Arkansas Joe and The Shady Ladies of Missouri Avenue
(Information for this section is from an unpublished manuscript by Ken Stewart, author of “Arkansas Joe and The Shady Ladies of Missouri Avenue.” Stewart is a local historian who retired as a historian from the SD State Archives in 2020.)
Since Pierre was established as a town in the fall of 1880, it has been proud of its important role as a community and capital city. It serves and has historically served a large trade area. It has provided goods and services to distant towns, ranches, farms and Indian reservations. Pierre is truly a City of Commerce.
Yet, forgotten by most citizens is the role that Pierre played in the Black Hills Gold Rush of 1876. For the period 1876-1886, Pierre and its neighbor Fort Pierre were paramount in the delivery of goods and people to the bulging camps and towns and mines in the fabled Black Hills.
When the Black Hills gold rush started in 1876, the big problem was supplying mines with all manner of goods, tools, blasting powder, food, liquor, clothing, boots and shoes, furniture, and eventually wagons and carts, locomotives in pieces, rail, boilers – everything imaginable for a new civilization needed to get to Deadwood, Rapid City, and other places.
First, goods and hundreds of miners came to Deadwood from Cheyenne WY, Sydney NE, Bismarck ND and Montana to join in the fray. But all of these places were far removed from the gold fields
In Central South Dakota, steamboats delivered all of the goods to Fort Pierre, that old established fur trading post and community dating back to 1823.
It was soon determined that the Fort Pierre to Deadwood route was the shortest, most direct route to the gold field. Soon big freighting outfits with several hundred mules, horses, and oxen, plus dozens of wagons, rolled out of Fort Pierre toward Deadwood, followed by would-be adventurers numbering in the hundreds. It is said that in the period 1876 to 1886 traffic consisting of wagon trains, people on horseback and afoot or even by bicycle never out of sight of one another. A constant stream of people were heading west to the land of dreams.
The U.S. Congress commissioned a study of possible routes across the Great Sioux Reservation from the Missouri River to Deadwood. There was a northwesterly route from what is now Chamberlain through Lyman County and the Badlands country. A possible route from old Fort George, a fur trading post southeast of Fort Pierre in Lyman County was another route. The most direct route was from Fort Pierre to Deadwood though Chantier Creek and then westerly to the hills.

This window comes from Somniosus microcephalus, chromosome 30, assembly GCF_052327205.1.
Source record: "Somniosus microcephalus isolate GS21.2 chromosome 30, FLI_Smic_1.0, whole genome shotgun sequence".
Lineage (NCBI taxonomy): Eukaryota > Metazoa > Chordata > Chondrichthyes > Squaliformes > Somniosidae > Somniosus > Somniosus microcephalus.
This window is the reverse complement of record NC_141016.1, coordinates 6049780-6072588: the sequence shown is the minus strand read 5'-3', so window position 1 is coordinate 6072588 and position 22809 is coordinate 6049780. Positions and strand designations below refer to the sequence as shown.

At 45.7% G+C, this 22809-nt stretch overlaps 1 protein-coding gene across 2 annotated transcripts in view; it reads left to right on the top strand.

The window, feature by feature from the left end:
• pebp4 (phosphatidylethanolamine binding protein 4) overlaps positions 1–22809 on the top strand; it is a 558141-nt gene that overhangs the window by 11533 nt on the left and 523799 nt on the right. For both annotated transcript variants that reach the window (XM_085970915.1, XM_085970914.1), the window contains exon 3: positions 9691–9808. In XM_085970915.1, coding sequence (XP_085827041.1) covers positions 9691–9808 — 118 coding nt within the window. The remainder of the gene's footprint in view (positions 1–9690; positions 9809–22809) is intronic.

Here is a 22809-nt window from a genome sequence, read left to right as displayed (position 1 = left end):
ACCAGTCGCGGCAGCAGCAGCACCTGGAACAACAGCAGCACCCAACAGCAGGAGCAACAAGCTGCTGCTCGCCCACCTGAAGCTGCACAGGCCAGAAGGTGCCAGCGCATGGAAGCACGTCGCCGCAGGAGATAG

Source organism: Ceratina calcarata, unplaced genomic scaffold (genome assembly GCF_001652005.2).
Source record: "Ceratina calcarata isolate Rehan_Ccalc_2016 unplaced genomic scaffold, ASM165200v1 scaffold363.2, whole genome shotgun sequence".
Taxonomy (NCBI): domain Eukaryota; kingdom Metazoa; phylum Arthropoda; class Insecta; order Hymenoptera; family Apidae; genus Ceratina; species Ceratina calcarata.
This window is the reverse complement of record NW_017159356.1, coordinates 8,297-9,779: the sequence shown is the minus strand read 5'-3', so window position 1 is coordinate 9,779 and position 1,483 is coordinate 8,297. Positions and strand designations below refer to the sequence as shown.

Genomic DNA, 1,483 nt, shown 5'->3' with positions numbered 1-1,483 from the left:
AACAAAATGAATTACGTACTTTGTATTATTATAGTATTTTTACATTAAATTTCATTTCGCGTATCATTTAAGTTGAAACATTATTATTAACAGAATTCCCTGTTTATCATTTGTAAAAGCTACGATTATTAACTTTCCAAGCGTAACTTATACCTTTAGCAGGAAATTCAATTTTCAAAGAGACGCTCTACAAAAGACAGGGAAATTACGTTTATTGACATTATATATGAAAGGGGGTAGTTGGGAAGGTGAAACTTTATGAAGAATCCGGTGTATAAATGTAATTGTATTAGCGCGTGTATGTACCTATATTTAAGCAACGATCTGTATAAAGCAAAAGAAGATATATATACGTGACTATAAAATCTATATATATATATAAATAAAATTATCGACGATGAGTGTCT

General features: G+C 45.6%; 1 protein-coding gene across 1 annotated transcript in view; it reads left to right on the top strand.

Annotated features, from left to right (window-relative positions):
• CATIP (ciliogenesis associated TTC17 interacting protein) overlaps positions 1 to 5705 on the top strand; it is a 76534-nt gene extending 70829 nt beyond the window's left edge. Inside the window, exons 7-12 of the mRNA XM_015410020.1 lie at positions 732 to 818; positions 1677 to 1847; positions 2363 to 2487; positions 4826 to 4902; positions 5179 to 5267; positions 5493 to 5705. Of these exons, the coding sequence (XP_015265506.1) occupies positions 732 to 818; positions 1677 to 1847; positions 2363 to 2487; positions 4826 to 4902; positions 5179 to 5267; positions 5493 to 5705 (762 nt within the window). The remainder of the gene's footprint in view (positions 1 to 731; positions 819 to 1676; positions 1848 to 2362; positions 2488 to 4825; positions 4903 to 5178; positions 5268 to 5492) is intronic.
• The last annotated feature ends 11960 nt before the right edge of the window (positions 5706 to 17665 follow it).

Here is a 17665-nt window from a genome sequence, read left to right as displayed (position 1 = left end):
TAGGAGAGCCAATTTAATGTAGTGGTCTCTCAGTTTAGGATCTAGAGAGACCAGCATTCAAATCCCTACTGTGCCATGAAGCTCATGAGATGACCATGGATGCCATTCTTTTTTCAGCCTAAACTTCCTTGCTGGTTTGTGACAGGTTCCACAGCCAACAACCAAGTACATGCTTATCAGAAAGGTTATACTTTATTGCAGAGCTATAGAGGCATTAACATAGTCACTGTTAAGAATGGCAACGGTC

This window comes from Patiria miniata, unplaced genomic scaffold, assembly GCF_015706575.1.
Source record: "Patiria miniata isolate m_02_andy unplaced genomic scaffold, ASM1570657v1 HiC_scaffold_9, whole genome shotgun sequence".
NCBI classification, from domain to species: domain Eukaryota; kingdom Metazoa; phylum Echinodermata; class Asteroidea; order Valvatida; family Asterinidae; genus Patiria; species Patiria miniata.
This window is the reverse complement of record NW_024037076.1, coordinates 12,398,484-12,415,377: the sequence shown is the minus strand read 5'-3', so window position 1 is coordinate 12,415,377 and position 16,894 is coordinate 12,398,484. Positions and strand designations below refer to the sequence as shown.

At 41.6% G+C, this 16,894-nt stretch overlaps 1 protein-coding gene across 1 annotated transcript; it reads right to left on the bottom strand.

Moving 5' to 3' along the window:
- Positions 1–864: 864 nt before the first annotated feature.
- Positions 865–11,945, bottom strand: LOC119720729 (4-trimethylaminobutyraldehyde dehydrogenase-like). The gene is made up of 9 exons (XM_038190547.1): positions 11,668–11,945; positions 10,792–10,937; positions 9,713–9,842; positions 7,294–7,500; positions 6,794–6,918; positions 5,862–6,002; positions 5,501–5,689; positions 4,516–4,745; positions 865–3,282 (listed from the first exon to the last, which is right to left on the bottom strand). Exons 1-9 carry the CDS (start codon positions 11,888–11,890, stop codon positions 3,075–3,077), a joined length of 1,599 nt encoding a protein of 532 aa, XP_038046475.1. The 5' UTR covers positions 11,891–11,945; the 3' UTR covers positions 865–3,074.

Congress ‘persuaded’ the Indians to allow these freight routes. The winner was the Fort Pierre to Deadwood route. Over the next ten years, an average of three million pounds of freight would annually cross the Great Sioux reservation to the Black Hills, plus thousands of would-be gold seekers and those who would benefit from the gold seekers.
The town of Fort Pierre was illegally situated on the west banks of the Missouri River on an Indian Reservation. The military allowed it to operate simply due to its ability to supply the freight wagons and teams.
The buildings of Fort Pierre in 1876-1880 were mostly crude frame or log one-story structures. Many still had dirt floors and dirt roofs. Most of the business occupied lower Main Street, an area east of the present-day Silver Spur Bar & Restaurant. It was not an orderly place.
By the summer of 1880, Fort Pierre had 300 people. There were thirteen business houses and 44 residential houses. Virtually all of the structures were crude log and wood frame one-story edifices, many with sod roofs and dirt floors. Huge warehouses were built along the river for freight arriving by steamboats. Thousands of pounds of freight in wooden crates and barrels also lined the riverbank.
Everything imaginable came up river on steamboats: whiskey, wagons, shovels, steam locomotive engines (in many pieces), furniture, food, glassware, pianos, mine cars, guns, etc. All were offloaded in Fort Pierre; every warehouse was filled to capacity. And yet thousands of crates and barrels lined the riverbank open to the elements. The freight wagon trains couldn’t keep up with the traffic.
Everything changed in the fall of 1880. Pierre (which consisted of three buildings in the spring of 1880) had eighteen houses by July. From 1876-1880 Pierre consisted of three river men: Napoleon Ducheneaux, Joe Kirley, and Henry (Hank) Lafferty. The three men had small skiffs and made their living transporting men across the Missouri River from the Pierre side to Fort Pierre, where they could catch a freight wagon or walk to Deadwood.
On November 3, 1880, the Chicago and Northwestern Railroad reached Pierre. Suddenly Pierre became the drop off point for the tons of freight from the east. Thousands of pounds of every type of freight and hundreds of passengers bound for the hills came by rail to the end of the line. They crossed the river on the new and safe ferry boat (the Jim Leighton) and headed west. Shipment by train was much quicker and cheaper than boat. See Photo Below.